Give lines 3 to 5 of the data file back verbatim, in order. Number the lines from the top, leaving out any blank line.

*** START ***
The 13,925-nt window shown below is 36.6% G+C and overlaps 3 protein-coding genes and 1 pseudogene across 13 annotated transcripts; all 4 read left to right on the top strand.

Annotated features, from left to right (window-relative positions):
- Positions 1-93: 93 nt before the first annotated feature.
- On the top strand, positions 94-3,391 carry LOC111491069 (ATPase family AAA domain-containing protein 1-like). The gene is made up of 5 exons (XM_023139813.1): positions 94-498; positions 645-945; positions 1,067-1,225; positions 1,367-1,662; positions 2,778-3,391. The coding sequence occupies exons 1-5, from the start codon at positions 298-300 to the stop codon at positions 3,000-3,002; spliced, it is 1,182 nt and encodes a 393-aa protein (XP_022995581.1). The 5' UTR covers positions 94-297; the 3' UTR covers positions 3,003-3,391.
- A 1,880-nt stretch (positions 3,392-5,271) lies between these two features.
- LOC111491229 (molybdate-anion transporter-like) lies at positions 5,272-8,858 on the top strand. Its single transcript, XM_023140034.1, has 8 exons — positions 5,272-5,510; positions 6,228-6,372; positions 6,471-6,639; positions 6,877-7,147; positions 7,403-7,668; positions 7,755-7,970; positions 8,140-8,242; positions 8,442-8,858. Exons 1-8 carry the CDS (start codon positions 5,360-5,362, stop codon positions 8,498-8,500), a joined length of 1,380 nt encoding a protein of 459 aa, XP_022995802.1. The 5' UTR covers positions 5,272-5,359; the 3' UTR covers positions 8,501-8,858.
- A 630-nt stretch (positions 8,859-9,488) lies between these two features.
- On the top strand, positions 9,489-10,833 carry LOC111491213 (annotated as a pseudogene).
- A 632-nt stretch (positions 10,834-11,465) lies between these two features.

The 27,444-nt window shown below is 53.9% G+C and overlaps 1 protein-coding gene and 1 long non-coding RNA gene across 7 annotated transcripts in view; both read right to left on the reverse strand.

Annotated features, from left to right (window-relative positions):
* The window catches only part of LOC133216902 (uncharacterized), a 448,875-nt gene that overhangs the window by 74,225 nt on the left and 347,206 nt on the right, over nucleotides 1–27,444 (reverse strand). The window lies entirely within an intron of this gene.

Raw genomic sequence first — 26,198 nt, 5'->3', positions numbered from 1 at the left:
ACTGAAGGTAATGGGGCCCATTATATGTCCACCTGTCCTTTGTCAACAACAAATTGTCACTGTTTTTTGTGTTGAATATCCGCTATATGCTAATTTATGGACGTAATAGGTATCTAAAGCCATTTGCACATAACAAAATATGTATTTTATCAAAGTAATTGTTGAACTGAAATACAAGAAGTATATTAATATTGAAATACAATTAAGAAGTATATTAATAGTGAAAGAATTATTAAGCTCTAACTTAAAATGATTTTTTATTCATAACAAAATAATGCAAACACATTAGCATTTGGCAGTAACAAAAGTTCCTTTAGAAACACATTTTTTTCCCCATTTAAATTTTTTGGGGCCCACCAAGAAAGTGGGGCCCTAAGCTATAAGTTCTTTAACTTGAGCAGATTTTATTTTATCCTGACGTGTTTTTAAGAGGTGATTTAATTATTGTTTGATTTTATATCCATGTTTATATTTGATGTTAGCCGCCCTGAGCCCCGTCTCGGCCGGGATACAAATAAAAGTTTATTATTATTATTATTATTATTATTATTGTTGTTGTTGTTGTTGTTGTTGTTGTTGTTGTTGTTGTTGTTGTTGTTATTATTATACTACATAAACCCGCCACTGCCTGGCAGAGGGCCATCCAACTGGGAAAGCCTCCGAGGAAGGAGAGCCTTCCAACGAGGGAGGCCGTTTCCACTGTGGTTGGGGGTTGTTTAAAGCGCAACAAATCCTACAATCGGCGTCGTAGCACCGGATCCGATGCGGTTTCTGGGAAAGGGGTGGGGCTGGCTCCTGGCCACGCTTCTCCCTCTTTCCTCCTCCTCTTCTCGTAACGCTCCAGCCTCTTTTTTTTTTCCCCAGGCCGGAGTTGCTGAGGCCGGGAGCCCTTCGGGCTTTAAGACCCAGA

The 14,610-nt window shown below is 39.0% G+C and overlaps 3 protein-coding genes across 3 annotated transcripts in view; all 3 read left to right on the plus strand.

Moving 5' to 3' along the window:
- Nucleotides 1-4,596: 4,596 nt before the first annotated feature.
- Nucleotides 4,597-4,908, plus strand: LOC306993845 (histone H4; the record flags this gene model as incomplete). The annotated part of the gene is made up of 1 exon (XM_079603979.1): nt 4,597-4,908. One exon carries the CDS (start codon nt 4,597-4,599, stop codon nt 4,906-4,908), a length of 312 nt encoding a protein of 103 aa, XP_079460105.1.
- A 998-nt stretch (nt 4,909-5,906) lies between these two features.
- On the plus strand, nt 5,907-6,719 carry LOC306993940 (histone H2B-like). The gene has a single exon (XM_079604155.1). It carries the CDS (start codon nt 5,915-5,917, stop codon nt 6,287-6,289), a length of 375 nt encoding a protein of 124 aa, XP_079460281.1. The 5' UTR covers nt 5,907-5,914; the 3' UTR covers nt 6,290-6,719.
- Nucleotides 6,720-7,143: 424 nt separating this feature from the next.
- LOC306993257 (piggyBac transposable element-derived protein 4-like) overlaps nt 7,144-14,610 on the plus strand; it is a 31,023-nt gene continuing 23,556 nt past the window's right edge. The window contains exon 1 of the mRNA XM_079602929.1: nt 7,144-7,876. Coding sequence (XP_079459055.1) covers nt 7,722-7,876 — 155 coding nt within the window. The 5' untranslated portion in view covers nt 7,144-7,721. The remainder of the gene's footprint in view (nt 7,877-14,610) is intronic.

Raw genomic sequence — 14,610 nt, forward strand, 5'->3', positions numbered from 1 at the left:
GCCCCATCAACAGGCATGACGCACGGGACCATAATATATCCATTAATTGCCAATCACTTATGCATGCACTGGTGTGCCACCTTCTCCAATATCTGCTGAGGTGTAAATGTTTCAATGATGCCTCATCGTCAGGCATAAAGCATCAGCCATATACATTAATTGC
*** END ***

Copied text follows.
- Positions 1-93: 93 nt before the first annotated feature.
- On the top strand, positions 94-3,391 carry LOC111491069 (ATPase family AAA domain-containing protein 1-like). The gene is made up of 5 exons (XM_023139813.1): positions 94-498; positions 645-945; positions 1,067-1,225; positions 1,367-1,662; positions 2,778-3,391. The coding sequence occupies exons 1-5, from the start codon at positions 298-300 to the stop codon at positions 3,000-3,002; spliced, it is 1,182 nt and encodes a 393-aa protein (XP_022995581.1). The 5' UTR covers positions 94-297; the 3' UTR covers positions 3,003-3,391.
- A 1,880-nt stretch (positions 3,392-5,271) lies between these two features.